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  • #346429

    Anonymous

    Aleksa Dundić (1890s – July 8, 1920) was a Croatian communist, a prominent participant in Russia's October Revolution. A popular character in Russian literature (celebrated for his riding skills and courage), Dundić was honoured with the Order of the Red Banner. In 1958, a joint Yugoslav-Soviet film Aleksa Dundić was directed by Leonid Lukov (in this film he is presented wrongly as ethnic Serb instead as an ethnic Croat).
    His birth date has been claimed as April 13, 1896 or August 12, 1897. His birthplace has been given as Grabovac, near Šestanovac in Dalmatia, Austrian Empire (now Croatia). According to most historians, he was born into an ethnic Croat peasant family.
    In 1914 he was recruited as a private in the Austro-Hungarian Army. During the First World War in May 1916, Dundić was taken prisoner by Russian troops near Lutsk. He volunteered to join the First Division of the Serbian Volunteer Corps in Russia. From the mid-1917 he was a member of the Red Guard (presumably in Odessa). In March, 1918, he headed a guerrilla squad in the region of Bahmut (now Artemovsk) that later joined the Morozov-Donetsk division, which retreated together with the army of K.E. Voroshilov towards Tsaritsyn in June 1918. He participated in the defence of Tsaritsyn as a member of an international battalion, then with cavalry brigades of Kryuchkovsky and Bulatkin. From 1919, he served in the Special Don Caucasus Division of Semyon Budyonny (later in the cavalry corps and the First Mounted Army). He was deputy regiment commander, special aide to Semyon Budyonny, commander of mounted division at the headquarters of the First Mounted Army. Dundić took part in numerous battles and was wounded several times.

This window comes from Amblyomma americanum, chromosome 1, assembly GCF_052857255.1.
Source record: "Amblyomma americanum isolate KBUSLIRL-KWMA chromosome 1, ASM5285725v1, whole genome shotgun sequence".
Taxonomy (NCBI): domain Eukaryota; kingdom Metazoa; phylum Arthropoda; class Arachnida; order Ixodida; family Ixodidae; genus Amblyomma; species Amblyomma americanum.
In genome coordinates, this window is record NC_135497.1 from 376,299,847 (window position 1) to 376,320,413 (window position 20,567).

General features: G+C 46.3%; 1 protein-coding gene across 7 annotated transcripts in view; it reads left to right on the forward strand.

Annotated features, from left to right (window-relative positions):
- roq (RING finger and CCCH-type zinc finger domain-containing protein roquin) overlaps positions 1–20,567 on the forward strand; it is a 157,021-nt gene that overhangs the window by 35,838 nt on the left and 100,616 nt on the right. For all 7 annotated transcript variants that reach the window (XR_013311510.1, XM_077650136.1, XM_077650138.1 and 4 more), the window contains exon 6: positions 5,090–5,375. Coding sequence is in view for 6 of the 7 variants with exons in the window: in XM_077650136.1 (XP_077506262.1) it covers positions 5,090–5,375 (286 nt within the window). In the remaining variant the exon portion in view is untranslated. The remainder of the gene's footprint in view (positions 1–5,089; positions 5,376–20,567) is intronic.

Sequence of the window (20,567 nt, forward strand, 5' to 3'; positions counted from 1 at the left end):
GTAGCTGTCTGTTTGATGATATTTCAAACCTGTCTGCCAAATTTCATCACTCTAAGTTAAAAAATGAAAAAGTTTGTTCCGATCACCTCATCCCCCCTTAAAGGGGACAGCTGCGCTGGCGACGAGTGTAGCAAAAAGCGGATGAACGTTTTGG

The legendary courage of Dundić brought him ardent love and popularity among Budyonny's troops. From June 1919 he was the deputy commander of the 36th regiment of the 6th cavalry division. He was killed on 8 July, 1920 in battle in Rovno, Ukraine. He was awarded the Order of the Red Banner.
    Hi is a close relative to one of the members of croatian musician band Trio Gušti :D
    Newspaper article about him:
    http://www.slobodnadalmacija.hr/Spektar/tabid/94/articleType/ArticleView/articleId/164705/Default.aspx

    image

    #430562

    Anonymous

    Биографија[уреди]

    Дундићево порекло је нејасно. Постоје два мишљења о његовом пореклу. По првом Алекса Дундић пореклом Хрват из Грабовца чије је право име Томо Дундић, док је је по другом веровању он Србин из Косјерића чије је право име Милутин Чолић.

    This is from Serbian Wiki; God knows who and from where was even Tito and many of those revolutionaries (remember, they had no homeland and church, and only obeyed to court of their party).

    #430563

    Anonymous
    Quote:
    Биографија[уреди]

    Дундићево порекло је нејасно. Постоје два мишљења о његовом пореклу. По првом Алекса Дундић пореклом Хрват из Грабовца чије је право име Томо Дундић, док је је по другом веровању он Србин из Косјерића чије је право име Милутин Чолић.

    This is from Serbian Wiki; God knows who and from where was even Tito and many of those revolutionaries (remember, they had no homeland and church, and only obeyed to court of their party).

    I agree with this part that they obeyed only the party and that they were internationals, but Tito said for self that he is Croat, and that is well know, so he did not have need all the time to explain that, his ethnicity. These are his words. Dundić ethnicity is also well know, he is Croat from Dalmatian hinterland. Books of born children and other things clearly present him as Croat. Maybe later he is wrongly presented as Serb because he joined Serbian volunteer division in Russia. Do you know anything about this Milutin, and why is he connected with Dundić? I did not find anything useful

    #430564

    Anonymous

    I don't think the word "hero" is suitable for him.

    #430565

    Anonymous

    For Soviet historiography he is consider as Hero of October Revolution. His name is on the wall of heroes of october revolution. That is their point of view, our point of view, can be or not the same. This is why I said Soviet historiography :)

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